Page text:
HDMA (Horizontal DMA, Direct Memory Access) is a special technology supported by some few graphics processors which was rather popular especially for the SNES (and, amongst ROM hackers, still is). The SNES supports 8 HDMA channels of which each can set, depending on the respective mode, up to four subsequent PPU registers. When setting it up, each HDMA channel is assigned a table located in the SNES' RAM, which is formatted depending on the used mode.
Just like "classic" DMA, HDMA serves quick uploading of data to PPU registers; its advantage, though, lies within being capable of uploading data to PPU registers once per drawn scanline rather than once per frame. This allows the creation of effects that seem to bypass the graphical limitation of the SNES' PPU, like high-resolution gradients with more than four distinct colours in a 2 bitplane 8x8 tile or shifting effects like a sinusoidal vibration.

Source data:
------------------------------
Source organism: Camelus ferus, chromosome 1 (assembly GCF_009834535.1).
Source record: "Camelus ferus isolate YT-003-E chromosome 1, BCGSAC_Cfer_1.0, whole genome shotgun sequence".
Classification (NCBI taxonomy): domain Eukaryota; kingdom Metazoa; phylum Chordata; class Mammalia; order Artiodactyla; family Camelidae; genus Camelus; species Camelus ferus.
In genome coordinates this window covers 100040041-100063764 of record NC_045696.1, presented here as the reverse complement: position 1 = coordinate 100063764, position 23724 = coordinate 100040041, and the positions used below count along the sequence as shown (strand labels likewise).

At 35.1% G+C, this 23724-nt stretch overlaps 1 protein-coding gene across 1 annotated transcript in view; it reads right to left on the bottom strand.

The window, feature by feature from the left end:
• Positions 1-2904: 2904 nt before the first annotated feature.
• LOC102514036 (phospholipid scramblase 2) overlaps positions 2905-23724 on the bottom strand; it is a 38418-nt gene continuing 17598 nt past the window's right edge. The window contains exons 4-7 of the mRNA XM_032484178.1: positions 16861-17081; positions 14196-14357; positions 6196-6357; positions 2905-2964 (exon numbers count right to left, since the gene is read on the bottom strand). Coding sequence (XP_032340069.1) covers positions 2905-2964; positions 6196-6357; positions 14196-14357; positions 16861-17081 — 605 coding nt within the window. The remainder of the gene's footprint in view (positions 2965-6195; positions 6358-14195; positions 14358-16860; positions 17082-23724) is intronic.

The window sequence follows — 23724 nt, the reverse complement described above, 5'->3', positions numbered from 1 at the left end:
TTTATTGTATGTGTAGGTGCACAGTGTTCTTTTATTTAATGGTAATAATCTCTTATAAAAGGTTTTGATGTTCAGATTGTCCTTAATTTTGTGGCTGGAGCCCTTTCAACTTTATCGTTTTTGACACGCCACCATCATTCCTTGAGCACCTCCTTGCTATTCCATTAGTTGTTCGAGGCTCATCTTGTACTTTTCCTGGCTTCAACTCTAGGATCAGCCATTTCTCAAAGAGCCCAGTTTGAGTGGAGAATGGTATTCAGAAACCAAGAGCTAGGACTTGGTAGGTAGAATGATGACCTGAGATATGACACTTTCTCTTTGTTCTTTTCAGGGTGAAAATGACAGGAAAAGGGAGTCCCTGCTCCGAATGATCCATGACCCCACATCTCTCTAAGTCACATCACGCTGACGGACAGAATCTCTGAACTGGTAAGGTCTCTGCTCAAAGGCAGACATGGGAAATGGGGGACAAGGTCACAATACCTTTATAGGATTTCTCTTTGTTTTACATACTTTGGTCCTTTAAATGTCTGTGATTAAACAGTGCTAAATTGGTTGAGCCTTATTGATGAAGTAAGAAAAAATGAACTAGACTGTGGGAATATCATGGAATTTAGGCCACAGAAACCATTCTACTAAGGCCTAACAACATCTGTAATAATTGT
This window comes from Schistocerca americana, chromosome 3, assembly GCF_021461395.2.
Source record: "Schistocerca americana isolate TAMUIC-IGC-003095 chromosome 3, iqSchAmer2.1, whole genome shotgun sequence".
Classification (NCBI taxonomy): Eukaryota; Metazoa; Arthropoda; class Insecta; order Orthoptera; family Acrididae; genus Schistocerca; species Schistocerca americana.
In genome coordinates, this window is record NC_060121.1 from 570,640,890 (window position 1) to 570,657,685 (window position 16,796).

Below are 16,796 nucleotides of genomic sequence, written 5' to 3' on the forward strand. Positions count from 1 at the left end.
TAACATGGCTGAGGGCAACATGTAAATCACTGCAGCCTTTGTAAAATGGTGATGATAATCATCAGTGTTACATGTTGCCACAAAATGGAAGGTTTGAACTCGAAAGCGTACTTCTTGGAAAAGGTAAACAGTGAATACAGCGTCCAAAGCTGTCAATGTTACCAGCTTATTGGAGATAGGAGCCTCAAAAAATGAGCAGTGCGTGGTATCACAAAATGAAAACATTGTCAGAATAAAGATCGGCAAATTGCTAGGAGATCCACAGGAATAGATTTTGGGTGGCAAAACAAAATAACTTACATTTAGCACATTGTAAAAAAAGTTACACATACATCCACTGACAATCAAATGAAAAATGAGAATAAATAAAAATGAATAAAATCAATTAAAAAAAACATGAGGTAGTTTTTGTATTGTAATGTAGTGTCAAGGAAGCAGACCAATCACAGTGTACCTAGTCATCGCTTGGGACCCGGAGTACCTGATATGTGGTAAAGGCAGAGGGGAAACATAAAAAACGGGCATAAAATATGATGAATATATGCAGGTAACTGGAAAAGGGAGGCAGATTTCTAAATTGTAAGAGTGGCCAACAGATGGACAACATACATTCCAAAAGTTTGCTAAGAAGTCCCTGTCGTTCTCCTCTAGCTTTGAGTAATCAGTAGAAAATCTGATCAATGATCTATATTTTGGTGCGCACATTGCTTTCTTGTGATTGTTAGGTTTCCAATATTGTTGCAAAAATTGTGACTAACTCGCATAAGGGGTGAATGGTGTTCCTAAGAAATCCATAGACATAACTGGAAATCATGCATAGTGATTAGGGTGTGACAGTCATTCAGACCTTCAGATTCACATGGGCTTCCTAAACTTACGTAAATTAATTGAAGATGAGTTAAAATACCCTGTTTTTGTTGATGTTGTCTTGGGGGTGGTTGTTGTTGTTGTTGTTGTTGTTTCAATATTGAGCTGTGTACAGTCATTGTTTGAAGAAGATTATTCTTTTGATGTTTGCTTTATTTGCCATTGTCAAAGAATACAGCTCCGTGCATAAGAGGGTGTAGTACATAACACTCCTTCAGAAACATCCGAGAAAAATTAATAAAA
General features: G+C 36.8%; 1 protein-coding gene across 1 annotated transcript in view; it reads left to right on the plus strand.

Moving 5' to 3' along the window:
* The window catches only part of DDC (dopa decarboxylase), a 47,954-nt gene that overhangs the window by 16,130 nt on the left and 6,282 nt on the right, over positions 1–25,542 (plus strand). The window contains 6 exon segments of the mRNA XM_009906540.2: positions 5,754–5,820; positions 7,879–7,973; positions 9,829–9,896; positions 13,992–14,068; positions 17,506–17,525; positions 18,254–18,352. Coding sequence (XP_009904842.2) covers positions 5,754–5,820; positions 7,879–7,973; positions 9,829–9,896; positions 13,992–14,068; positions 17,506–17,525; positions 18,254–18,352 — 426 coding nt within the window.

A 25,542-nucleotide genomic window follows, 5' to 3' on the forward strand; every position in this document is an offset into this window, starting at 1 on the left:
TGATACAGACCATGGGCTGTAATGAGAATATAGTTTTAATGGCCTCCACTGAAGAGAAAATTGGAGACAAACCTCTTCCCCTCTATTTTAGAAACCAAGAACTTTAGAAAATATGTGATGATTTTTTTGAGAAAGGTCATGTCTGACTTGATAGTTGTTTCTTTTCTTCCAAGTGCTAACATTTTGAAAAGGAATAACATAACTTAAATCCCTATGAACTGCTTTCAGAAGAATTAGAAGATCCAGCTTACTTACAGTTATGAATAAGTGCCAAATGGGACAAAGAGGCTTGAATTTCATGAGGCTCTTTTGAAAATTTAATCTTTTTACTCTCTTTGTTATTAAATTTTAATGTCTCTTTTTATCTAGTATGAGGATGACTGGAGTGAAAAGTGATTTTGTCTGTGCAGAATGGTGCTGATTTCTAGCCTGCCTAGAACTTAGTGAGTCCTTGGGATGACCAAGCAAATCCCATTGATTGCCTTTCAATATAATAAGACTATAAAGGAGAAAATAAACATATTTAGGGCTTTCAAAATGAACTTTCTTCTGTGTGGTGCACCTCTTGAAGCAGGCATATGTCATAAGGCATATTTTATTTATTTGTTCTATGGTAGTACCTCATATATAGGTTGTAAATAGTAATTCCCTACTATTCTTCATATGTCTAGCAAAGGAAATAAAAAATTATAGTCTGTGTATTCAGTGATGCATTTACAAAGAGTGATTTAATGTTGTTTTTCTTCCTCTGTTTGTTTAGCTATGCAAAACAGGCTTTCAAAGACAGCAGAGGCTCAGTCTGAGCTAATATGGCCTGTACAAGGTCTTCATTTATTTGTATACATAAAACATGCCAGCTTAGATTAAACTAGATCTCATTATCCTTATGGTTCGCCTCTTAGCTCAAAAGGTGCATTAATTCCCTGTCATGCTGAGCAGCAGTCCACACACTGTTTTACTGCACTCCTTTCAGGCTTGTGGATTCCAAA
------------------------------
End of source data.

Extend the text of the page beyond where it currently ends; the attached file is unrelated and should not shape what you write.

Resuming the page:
HDMA also is frequently used along with the Mode7 of the SNES, which supports only one tile layer, so the display of on screen menus, maps or similar things seems impossible. Along with usage of sprites for besaid purposes, that issue often was solved by switching the screenmode mid-frame, so the upper halfter of the picture contained everything that required being displayed with multiple planes along with a planar rendered sky background, whilst the lower half of the screen actually is rendered in Mode 7.
Mid-frame screenmode swapping using HDMA in Seiken Densetsu 3.
HDMA-based gradient background in Yoshi's Island.